In another twist to this scam, the buyer requests your bank account and routing numbers so that he or she may wire funds to your account. Do NOT give your account numbers to anyone.
Million Dollar Sweepstakes or Windfall Scam
In another widespread scheme, a person receives an unsolicited letter, email or fax from an "official" in a foreign government offering to share a multimillion dollar windfall in "over-invoiced contract funds."
The "official" claims to need your bank account number and other personal information to transfer the money out of his country. And he will also "need" up-front cash from you to bribe other officials. You could lose the entire contents of your checking account. Beware!
A recent variation on this scam is a letter that contains a fraudulent credit card (or a large denomination Visa or MasterCard gift card) that is supposed to serve as your windfall "winnings" in a drawing or other contest. But you must first provide the scammer with confirmation of your identification information, and the letter may also ask for you to provide money up front in order for you to "activate" the fake card and get your prize.
Remember - If it's too good to be true, IT IS!
Fraudulent E-Mails Claiming to Be From the FDIC
E-mails fraudulently claiming to be from the FDIC are attempting to trick recipients into installing unknown software on personal computers. These e-mails falsely indicate that recipients should download and open a "personal FDIC insurance file" to check their deposit insurance coverage. The "insurance file" may actually be a form of spyware or malicious code and may collect personal or confidential information.
The Federal Deposit Insurance Corporation (FDIC) has become aware of e-mails appearing to be sent from the FDIC that are asking recipients to download and open a "personal FDIC insurance file" to check their deposit insurance coverage. These e-mails are fraudulent and were not sent by the FDIC. The FDIC is attempting to identify the source of the e-mails and disrupt the transmission.
Currently, the subject line of the fraudulent e-mails includes the wording "check your Bank Deposit Insurance Coverage." The e-mails state: "You have received this message because you are a holder of a FDIC-insured bank account. Recently FDIC has officially named the bank you have opened your account with as a failed bank, thus, taking control of its assets."
The e-mails ask recipients to "visit the official FDIC website" by clicking on a hyperlink provided, which appears to be related to the FDIC and directs recipients to a fraudulent Web site. The Web site includes hyperlinks that appear to open forms. However, it is believed that clicking on the hyperlinks will cause an unknown executable file to be downloaded. While the FDIC is working with the United States Computer Emergency Readiness Team (US-CERT) to determine the exact effects of the executable file, recipients should consider the intent of the software as a malicious attempt to collect personal or confidential information, some of which may be used to gain unauthorized access to online banking services or to conduct identity theft. Financial institutions and consumers should NOT access the Web site or download the executable files provided on the Web site.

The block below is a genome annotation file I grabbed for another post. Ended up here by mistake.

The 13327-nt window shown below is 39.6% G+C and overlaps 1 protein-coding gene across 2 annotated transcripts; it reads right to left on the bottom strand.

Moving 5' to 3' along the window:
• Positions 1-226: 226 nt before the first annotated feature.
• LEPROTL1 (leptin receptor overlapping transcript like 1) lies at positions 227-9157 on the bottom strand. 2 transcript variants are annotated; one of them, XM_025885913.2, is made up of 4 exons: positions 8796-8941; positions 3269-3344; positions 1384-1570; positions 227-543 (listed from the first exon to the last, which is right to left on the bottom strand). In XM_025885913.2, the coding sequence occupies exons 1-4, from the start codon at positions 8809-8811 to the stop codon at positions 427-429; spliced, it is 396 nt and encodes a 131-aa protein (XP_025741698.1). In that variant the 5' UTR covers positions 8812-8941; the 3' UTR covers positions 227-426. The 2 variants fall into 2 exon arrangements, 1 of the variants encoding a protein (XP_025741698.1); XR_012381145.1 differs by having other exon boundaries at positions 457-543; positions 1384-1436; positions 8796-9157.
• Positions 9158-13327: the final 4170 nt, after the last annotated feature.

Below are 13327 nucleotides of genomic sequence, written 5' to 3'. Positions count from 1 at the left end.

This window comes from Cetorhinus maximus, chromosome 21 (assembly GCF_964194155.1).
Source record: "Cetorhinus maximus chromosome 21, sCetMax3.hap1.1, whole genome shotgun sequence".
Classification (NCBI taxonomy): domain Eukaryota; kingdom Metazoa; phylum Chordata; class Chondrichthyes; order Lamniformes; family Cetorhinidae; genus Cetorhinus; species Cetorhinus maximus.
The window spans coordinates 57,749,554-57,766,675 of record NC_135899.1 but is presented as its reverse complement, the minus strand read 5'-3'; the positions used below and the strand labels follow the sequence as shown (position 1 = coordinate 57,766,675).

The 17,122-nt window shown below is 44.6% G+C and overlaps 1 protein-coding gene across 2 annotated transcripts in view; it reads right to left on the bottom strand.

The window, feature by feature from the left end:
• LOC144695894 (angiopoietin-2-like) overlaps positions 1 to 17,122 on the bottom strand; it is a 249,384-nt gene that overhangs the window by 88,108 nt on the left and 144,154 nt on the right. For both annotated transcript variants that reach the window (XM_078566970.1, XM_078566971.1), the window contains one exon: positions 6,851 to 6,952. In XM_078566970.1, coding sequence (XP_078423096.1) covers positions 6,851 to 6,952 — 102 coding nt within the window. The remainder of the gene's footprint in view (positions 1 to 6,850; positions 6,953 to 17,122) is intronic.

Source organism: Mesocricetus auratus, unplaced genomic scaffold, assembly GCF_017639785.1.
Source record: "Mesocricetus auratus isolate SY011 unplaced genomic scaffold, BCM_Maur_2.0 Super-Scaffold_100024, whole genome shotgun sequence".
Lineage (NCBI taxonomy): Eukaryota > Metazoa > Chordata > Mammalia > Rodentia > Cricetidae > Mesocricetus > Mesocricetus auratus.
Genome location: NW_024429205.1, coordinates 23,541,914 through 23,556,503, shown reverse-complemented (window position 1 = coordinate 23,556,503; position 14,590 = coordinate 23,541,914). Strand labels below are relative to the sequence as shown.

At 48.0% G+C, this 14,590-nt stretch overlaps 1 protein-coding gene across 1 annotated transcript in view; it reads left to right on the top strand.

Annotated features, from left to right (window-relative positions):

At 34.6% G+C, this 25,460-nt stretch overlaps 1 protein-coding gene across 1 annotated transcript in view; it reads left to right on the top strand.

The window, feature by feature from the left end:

Visa®/MasterCard® Security Code Scam
In this scam, the caller claims to work for the fraud department at Visa or MasterCard and tells you his badge number. He then asks if you recently purchased an anti-telemarketing device for $500. When you say "no," he tells you that his fraud department has been watching that company. He offers to block the charge. Because he has secured your name, credit card number and expiration date from a charge receipt, he is convincing when he provides you with this information to verify.
What he does not know-and wants you to divulge-is the three-digit security code on the back of your card. Without it, he cannot use your credit card number to shop on many sites on the Internet. Don't give out your code. Hang up.
To begin with, credit card companies-such as Visa and MasterCard-are not the credit card issuer. Financial institutions-such as banks and credit unions-issue credit cards. And credit card companies DO NOT call cardholders asking to disclose any information about their cards.
If you ever get an email, phone call or letter supposedly from the Bank asking for you to provide or verify your personal identification or bank account information, or asking you for up-front money to claim a windfall - it is a scam or an attempt at identity theft.
When in doubt, don't respond to the email address or phone number contained in the request - Instead call us at (815) 268-7676
Call the 24x7 Fraud Hotline: 1-800-554-8969 to report a lost or stolen card.